I learned that everybody has to be responsible for their shift and that I can´t micromanage eight peoples’ jobs at all hours of the day. I learned that everybody has to have proper training, as we could have costly mistakes and expenses that could have been otherwise avoided.
What do you think makes your company stand out? Can you share a story?
We go above and beyond to take care of all our guests. Think of us as your personal assistants in Mexico City. We had one guest that came to Mexico for a bicycle race. We picked up his racing gear, went to rent the bike that was worth over 30,000 USD, took him at 5:00am to the race, and then picked him up when he was done. Bike included! We also accommodated his dietary requests and the special hours he needed to eat because of the race. We did it gladly. He was on his own and he is now a part of our extended family forever.
Are you working on any exciting new projects now? How do you think that will help people?
I´m working with the community to incorporate new experiences to La Palomilla. For example, foodie plans with restaurants in the neighborhood, Margarita, Wine or Mezcal experiences, so that people can have a taste of the Roma-Condesa Neighborhood through the real and delicious food that you can only have here (and for a portion of what you would pay for the same plate in NYC). This will help the community in the sense that you will visit places you normally wouldn’t have, that are curated by us and give back to our neighborhood.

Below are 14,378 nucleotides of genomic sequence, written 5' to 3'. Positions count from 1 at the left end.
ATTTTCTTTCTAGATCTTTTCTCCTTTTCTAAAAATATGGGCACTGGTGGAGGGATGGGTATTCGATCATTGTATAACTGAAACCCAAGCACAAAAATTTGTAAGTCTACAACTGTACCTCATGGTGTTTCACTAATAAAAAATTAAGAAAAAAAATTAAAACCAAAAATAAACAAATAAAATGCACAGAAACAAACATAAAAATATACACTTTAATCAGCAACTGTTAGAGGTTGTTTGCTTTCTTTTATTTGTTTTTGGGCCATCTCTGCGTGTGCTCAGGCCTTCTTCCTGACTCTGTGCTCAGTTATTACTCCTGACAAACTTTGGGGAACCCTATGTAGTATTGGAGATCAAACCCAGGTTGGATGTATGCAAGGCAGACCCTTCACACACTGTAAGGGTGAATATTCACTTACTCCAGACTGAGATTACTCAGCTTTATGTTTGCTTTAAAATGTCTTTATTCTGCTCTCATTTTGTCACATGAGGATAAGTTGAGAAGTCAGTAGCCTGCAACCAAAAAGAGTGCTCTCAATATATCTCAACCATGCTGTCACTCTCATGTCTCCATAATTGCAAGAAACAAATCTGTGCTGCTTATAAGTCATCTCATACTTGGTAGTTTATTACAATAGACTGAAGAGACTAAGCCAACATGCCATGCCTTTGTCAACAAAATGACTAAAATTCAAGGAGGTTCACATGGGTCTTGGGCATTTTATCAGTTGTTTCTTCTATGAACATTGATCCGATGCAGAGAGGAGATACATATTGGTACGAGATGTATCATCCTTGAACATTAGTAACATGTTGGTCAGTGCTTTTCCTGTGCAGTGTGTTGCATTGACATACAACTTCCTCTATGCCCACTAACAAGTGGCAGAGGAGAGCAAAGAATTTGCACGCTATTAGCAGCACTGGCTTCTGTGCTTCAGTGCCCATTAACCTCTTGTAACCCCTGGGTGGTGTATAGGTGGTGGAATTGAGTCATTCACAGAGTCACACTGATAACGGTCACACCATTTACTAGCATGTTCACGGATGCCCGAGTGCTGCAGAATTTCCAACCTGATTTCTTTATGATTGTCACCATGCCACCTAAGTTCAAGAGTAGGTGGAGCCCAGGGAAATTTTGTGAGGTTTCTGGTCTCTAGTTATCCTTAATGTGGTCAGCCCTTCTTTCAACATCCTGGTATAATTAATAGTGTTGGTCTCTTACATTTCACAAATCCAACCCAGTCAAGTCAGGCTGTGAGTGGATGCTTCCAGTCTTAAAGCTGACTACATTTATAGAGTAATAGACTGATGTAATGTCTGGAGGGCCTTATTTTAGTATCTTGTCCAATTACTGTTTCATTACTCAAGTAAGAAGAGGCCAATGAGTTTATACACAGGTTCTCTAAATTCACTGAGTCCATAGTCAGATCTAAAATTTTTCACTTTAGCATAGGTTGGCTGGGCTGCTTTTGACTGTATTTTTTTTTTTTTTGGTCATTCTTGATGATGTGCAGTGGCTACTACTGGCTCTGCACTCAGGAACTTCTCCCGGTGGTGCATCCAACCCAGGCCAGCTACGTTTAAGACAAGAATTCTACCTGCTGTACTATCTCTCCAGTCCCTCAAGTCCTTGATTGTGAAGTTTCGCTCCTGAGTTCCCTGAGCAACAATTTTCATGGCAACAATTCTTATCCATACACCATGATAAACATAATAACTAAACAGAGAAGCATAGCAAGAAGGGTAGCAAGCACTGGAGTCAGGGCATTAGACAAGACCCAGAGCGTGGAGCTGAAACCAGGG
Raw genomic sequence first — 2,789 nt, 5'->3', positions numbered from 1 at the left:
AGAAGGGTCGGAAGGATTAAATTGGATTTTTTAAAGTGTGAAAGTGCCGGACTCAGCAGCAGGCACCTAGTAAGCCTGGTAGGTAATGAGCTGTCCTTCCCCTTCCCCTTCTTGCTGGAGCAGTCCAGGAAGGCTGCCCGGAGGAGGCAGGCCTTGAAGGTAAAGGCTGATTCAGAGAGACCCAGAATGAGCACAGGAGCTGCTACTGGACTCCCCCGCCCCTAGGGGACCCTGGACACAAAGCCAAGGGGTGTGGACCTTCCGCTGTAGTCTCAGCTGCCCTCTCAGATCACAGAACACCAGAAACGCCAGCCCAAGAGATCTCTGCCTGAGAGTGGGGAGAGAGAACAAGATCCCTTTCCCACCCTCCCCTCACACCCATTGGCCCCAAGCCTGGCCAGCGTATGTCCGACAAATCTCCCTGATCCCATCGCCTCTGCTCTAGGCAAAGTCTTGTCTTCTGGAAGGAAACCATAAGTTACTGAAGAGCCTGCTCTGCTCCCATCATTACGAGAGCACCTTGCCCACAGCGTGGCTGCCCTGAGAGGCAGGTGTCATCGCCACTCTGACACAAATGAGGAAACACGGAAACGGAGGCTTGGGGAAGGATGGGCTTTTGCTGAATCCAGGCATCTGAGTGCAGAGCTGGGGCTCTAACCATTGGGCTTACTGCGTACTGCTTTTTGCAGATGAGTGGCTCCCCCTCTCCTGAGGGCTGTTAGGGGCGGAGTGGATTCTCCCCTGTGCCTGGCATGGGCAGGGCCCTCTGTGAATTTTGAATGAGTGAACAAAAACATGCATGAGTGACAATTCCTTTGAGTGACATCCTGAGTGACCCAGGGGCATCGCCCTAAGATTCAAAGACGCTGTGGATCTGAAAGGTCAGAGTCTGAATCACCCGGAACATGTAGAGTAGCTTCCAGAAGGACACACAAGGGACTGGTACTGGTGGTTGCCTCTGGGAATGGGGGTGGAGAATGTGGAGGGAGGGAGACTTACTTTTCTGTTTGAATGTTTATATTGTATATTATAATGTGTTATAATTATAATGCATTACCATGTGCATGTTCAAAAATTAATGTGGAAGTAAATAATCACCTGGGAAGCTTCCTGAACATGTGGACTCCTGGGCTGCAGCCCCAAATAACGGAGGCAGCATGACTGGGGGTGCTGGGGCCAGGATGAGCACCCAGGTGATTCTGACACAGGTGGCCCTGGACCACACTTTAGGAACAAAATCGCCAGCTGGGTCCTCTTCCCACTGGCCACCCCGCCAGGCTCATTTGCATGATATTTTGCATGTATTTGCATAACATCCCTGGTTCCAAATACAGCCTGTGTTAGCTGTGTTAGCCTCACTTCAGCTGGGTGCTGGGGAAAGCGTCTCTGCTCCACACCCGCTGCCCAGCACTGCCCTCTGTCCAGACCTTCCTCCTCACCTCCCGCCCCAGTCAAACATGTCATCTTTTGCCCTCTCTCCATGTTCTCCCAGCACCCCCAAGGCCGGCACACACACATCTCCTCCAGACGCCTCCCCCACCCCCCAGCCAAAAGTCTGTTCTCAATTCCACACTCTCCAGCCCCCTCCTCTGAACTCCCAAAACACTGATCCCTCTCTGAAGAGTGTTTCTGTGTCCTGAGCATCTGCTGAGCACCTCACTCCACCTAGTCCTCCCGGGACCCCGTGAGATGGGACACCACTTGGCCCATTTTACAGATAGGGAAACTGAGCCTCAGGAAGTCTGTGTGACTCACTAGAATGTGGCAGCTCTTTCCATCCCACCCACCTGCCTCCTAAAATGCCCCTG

What advice would you give to other female leaders to help their team to thrive?
Provide your staff with tools that will help them in their everyday work life. For example, all the people at the bed and breakfast, from the chambermaids to the night watchman have English lessons that the company pays for. This helps them reach out to the guests in a more personal manner and for them to feel confident enough to engage in a conversation with them. It also helps them for their future jobs. When they have these tools, they will get paid better and have better opportunities. I also look at what opportunities somebody has on the staff and I enroll them in the appropriate courses, so they can improve any skill where there is a need for growth.
What advice would you give to other female leaders about the best way to manage a large team?
Be empathetic. Be patient. But let your group know your expectations clearly. Lead by example. Keep educating yourself and your staff.
None of us are able to achieve success without some help along the way. Is there a particular person who you are grateful towards who helped get you to where you are? Can you share a story about that?
Marlene Braga. Hands down. She was my mentor and colleague at A&E in Los Angeles. She always taught me to push boundaries and to follow my dreams and my passions. We´re still good friends to this day.
How have you used your success to bring goodness to the world?
La Palomilla BNB (lapalomillabnb.com) supports 8 families. We buy everything Made in Mexico so we support Mexican products and Mexican artisans. We believe in being green and helping the planet so we repurposed the furniture, use plastic to a minimum and are good neighbors, good people and serve with our hearts on our sleeves. We also try to spread the word of why Mexico is so great and why you should come visit. I like to think we’re ambassadors for our country.